In fact, at the resonant frequency (*f*_{0} = 193.4 THz), the right stub is lossless
$(\frac{1}{{\tau}_{02}}=0)$ so that it behaves as a perfect reflector. It has a role similar to the one of perfect mirrors or metallic ground planes in classical layered absorbers, such as Salisbury screens, which are based on critical coupling [3, 8–10]. For light incident from the left on resonance, the wave directly reflected from the left stub, and the decaying amplitude into the backward direction of the resonant cavity fields of the left stub resonator, as well as of the resonator formed between the two stubs interfere destructively, so that the reflection *R _{f}* reduces to zero, and the system becomes a perfect absorber.

We note here that the optical properties of our proposed two-port system can also be described by the optical scattering matrix of the system which relates the amplitudes of the incoming and the outgoing waves [27]. In the presence of loss, such a system is analogous to open quantum systems which are characterized by complex non-Hermitian Hamiltonians [18, 23, 24, 27], and there is a close analogy between optical scattering matrices and Hamiltonian matrices [15,16,18, 24,27]. When the optical scattering matrix eigenvalues coalesce into a single eigenvalue, and the eigenstates coalesce into a single eigenstate, the system exhibits an exceptional point [27]. This leads to unidirectional reflectionless propagation in either the forward or the backward direction. Thus, in the plasmonic system of Fig. 2(a) the existence of an exceptional point on resonance leads to unidirectional reflectionless propagation [*R _{f}* (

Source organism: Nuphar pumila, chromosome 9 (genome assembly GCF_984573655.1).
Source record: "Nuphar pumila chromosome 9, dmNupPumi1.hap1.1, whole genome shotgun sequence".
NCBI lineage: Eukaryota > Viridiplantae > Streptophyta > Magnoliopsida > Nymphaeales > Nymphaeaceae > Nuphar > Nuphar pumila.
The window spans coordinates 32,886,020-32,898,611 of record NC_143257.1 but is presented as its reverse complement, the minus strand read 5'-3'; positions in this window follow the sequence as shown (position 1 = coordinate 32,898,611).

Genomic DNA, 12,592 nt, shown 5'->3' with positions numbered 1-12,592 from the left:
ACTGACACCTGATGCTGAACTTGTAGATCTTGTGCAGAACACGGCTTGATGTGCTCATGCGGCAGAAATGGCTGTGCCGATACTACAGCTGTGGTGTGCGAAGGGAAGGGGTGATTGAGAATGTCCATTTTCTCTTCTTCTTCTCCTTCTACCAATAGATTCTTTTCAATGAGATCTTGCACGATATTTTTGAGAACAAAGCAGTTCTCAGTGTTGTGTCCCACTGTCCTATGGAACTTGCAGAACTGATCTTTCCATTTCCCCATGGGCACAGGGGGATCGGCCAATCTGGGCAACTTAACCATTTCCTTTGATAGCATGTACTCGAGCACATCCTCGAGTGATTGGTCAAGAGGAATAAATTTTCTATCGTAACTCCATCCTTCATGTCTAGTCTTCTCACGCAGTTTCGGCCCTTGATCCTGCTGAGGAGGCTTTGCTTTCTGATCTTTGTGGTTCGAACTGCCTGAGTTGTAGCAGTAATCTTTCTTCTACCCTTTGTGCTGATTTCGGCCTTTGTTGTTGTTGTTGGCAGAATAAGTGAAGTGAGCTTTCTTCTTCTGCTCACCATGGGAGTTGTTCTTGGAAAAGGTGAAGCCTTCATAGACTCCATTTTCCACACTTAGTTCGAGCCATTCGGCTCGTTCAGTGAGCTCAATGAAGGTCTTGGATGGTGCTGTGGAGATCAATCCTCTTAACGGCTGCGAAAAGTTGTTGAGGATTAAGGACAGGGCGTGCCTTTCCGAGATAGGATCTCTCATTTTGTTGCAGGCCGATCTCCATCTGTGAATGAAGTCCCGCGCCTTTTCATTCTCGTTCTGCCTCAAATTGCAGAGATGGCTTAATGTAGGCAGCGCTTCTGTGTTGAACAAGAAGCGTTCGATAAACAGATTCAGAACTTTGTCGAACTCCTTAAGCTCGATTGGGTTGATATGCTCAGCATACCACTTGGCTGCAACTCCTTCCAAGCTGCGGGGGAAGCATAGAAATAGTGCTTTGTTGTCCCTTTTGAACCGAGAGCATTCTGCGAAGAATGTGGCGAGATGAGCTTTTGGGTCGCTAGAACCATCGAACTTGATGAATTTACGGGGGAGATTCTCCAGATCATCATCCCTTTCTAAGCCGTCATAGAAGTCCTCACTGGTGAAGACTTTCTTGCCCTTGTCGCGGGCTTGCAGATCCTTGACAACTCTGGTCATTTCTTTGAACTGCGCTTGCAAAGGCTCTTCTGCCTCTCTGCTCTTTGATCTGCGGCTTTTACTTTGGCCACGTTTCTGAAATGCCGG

*ω*=

*ω*

_{0}) = 0,

*R*(

_{b}*ω*=

*ω*

_{0}) ≠ 0]. In addition, since the on resonance backward reflection is unity [

*R*(

_{b}*ω*=

*ω*

_{0}) = 1] [Fig. 2(b)], the on resonance transmission is zero, and the system therefore exhibits unidirectional total absorption [

*A*(

_{f}*ω*=

*ω*

_{0}) = 1,

*A*(

_{b}*ω*=

*ω*

_{0}) = 0].

In Fig. 3(a), we observe that the phase of the reflection coefficient in the forward direction *rf* undergoes an abrupt *π* jump, when the frequency is crossing over the exceptional point on resonance, which actually resembles the phase transition from the *PT*-symmetric phase to the *PT* broken phase in optical *PT*-symmetric systems [17, 18, 24, 26, 27]. In contrast, the phase of the reflection coefficient *r _{b}* in the backward direction in general varies smoothly with frequency [26, 27]. However, Fig. 3(a) shows that the phase of the reflection coefficient in the backward direction

*r*undergoes an abrupt jump. This is due to the fact that the right stub acts as a perfect reflector for light coming from the right on resonance (

_{b}*f*=

*f*

_{0}= 193.4 THz) [Figs. 2(d) and 2(f)]. When resonance trapping occurs for reflection, the corresponding delay time, which is proportional to the time that the light is trapped in the stub, diverges. Here the delay time is defined as ${\tau}_{r}=\frac{d{\theta}_{r}}{d\omega}$, where

*θ*is the argument of the reflection coefficient [48].

_{r}#### 3.2. Broadband unidirectional reflectionlessness of perfect absorber unit cell